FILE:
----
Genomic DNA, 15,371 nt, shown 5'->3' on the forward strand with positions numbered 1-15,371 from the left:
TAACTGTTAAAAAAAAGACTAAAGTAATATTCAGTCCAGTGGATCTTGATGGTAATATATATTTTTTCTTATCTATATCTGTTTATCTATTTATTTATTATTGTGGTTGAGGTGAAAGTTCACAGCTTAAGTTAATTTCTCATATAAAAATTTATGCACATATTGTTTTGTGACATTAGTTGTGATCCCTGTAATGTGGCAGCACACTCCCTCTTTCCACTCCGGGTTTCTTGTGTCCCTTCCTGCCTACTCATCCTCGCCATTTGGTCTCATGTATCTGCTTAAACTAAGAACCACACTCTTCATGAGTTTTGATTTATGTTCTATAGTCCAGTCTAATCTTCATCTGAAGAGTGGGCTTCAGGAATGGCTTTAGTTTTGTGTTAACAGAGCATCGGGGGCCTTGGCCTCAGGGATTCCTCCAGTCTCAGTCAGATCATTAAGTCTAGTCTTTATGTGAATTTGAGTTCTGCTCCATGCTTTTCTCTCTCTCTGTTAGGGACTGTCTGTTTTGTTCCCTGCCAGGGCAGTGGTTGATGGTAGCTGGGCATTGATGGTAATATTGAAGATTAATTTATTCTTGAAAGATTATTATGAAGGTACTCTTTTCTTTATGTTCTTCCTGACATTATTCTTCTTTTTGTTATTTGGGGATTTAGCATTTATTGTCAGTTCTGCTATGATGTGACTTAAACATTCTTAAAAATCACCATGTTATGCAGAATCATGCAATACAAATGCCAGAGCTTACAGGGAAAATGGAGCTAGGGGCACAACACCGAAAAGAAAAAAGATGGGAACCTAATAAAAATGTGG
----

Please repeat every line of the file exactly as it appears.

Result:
Genomic DNA, 15,371 nt, shown 5'->3' on the forward strand with positions numbered 1-15,371 from the left:
TAACTGTTAAAAAAAAGACTAAAGTAATATTCAGTCCAGTGGATCTTGATGGTAATATATATTTTTTCTTATCTATATCTGTTTATCTATTTATTTATTATTGTGGTTGAGGTGAAAGTTCACAGCTTAAGTTAATTTCTCATATAAAAATTTATGCACATATTGTTTTGTGACATTAGTTGTGATCCCTGTAATGTGGCAGCACACTCCCTCTTTCCACTCCGGGTTTCTTGTGTCCCTTCCTGCCTACTCATCCTCGCCATTTGGTCTCATGTATCTGCTTAAACTAAGAACCACACTCTTCATGAGTTTTGATTTATGTTCTATAGTCCAGTCTAATCTTCATCTGAAGAGTGGGCTTCAGGAATGGCTTTAGTTTTGTGTTAACAGAGCATCGGGGGCCTTGGCCTCAGGGATTCCTCCAGTCTCAGTCAGATCATTAAGTCTAGTCTTTATGTGAATTTGAGTTCTGCTCCATGCTTTTCTCTCTCTCTGTTAGGGACTGTCTGTTTTGTTCCCTGCCAGGGCAGTGGTTGATGGTAGCTGGGCATTGATGGTAATATTGAAGATTAATTTATTCTTGAAAGATTATTATGAAGGTACTCTTTTCTTTATGTTCTTCCTGACATTATTCTTCTTTTTGTTATTTGGGGATTTAGCATTTATTGTCAGTTCTGCTATGATGTGACTTAAACATTCTTAAAAATCACCATGTTATGCAGAATCATGCAATACAAATGCCAGAGCTTACAGGGAAAATGGAGCTAGGGGCACAACACCGAAAAGAAAAAAGATGGGAACCTAATAAAAATGTGG